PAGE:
1. Primary research article.

Once you have read the news article you will need to try to confirm what the article is saying by tracking down the original research source. To do this, find information in the news article about the authors of the study, or the journal in which it was published. Then use an online biology journal database (such as Pubmed, EBSCO, Science Direct, Google Scholar) to find the scientific journal article.

*****If you are unsure how to look up a primary article, the PCC library is a wonderful resource. You can go to the library in-person and get help looking up the article, or you can use their free online chat service to get help from a librarian online (


  1. First read through the abstract- this is the summary part of the primary article. Does the abstract match well with what you read about in the news article? Does it contain information that is not in the news article? Does it appear that any of the news article information has been exaggerated?
  2. Second, read through the primary article. Some of the language may be difficult, but do the best you can. Look up unfamiliar words online, and read through it multiple times. Look for some of the following things as you read:
    1. What was the sample size of the experiments? Do you think it was large enough?
    2. How many times was each experiment repeated? Do you think it was enough?
  • Read the results section. Do the researchers findings match what the news article communicated?


  1. Critical Examination.


  1. After reading through the news article and primary article, compare and contrast them. What are strengths and weaknesses in each? What are ways they could both improve? Were there any weaknesses you could identify in the actual research study?
  2. Lastly, what follow up questions do you have about the topic after reading the news article and primary research article? What further research do you think needs to be done?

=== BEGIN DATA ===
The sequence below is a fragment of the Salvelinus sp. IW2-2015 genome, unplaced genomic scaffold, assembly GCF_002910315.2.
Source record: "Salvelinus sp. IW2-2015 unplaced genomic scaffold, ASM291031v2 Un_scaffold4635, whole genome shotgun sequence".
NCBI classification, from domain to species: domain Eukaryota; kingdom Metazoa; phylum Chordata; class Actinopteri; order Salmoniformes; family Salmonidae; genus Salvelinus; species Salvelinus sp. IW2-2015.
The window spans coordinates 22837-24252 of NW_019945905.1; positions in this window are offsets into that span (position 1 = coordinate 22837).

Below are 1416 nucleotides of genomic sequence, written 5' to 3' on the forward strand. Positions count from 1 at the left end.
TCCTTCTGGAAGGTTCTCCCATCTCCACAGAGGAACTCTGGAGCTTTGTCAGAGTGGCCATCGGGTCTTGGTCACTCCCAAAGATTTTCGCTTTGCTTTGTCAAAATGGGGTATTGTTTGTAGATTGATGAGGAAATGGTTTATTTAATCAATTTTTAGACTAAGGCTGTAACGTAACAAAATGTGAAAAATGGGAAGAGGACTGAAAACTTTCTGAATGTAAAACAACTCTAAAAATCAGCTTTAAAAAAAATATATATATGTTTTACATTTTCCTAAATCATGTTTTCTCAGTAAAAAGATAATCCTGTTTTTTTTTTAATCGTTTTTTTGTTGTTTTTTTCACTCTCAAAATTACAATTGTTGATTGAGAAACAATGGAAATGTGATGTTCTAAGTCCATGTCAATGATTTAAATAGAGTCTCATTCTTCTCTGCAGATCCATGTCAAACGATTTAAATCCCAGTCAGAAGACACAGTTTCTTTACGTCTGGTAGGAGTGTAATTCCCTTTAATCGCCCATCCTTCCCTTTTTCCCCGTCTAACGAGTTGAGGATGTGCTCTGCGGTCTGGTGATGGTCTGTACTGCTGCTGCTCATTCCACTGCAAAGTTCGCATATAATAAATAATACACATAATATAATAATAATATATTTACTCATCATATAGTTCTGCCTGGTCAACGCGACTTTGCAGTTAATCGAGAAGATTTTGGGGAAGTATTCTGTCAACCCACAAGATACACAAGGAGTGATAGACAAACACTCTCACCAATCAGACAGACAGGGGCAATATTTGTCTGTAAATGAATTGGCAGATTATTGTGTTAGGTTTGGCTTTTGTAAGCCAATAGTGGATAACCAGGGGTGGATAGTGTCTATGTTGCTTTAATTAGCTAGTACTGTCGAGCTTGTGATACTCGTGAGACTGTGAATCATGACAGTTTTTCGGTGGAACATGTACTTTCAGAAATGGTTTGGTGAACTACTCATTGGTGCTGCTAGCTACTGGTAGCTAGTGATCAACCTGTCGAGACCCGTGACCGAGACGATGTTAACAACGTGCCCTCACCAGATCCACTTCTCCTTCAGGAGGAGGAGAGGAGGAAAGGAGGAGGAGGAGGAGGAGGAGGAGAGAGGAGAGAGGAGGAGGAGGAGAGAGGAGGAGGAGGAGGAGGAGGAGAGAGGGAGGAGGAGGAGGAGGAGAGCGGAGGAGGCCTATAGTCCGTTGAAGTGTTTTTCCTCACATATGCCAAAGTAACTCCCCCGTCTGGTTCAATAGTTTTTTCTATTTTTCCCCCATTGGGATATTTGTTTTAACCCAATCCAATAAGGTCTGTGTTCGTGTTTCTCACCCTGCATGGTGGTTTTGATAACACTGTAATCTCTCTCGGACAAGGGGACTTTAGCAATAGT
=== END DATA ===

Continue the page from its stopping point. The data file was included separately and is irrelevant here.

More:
1. Short Paper. Use the instructions below to write a short paper about your article.
  2. Share a brief summary of the article and your findings in class on the last day (we will do this in small groups).

Short Paper Instructions:

The write-up needs to be typed and include the following:

  1. Citations for news article and primary article
    1. News article: Author, Article Title. News Source. Date Published. URL link.
    2. Primary article: Authors, article title. Journal Name. Year Published. Journal Page Numbers. URL link to abstract.
  2. Summary of the news article: Use your own words to write a brief summary (paragraph) of what the news article says (do not plagiarize!! No exact or close phrases from the article. You will get a zero on this assignment if I find that you have plagiarized.)
  3. Critical examination of the news article and primary article. Include answers to the following questions:
    1. Is anything in the news article exaggerated?
    2. Are there weakness to the news article?
    3. Are there weaknesses in the study described in the primary article?
    4. What additional experiments need to be done to have confidence in the topic?
  4. Connection to our class: How does this news article information tie in to what we have learned in Bi 112 this term?
  5. Personal Interest/ Questions and Comments: What do you find interesting about the article? What are some potential applications of the article’s findings? What further questions do you have after reading the article?

Presentation Instructions

Do not panic, this is not meant to be an intense, high stress presentation! You will simply be sharing with the class what you wrote in your write-up in small groups of 4-5.  It should only take about 5 minutes total. I highly recommend that you bring a picture or visual aid that relates to your article.

Point Breakdown:

Selecting recent, reputable news article                                                5 points

Finding correct primary article                                                    5 points

Short Paper

Correct Citations                                                              5 points

Summary                                                                             5 points

Critical examination of both articles                         10 points

Connection to class material                                       5 points

Personal Interest/Questions and Comments      5 points

Presentation                                                                                      5 points


Total points                                                                                        45 points

Last Updated on February 11, 2019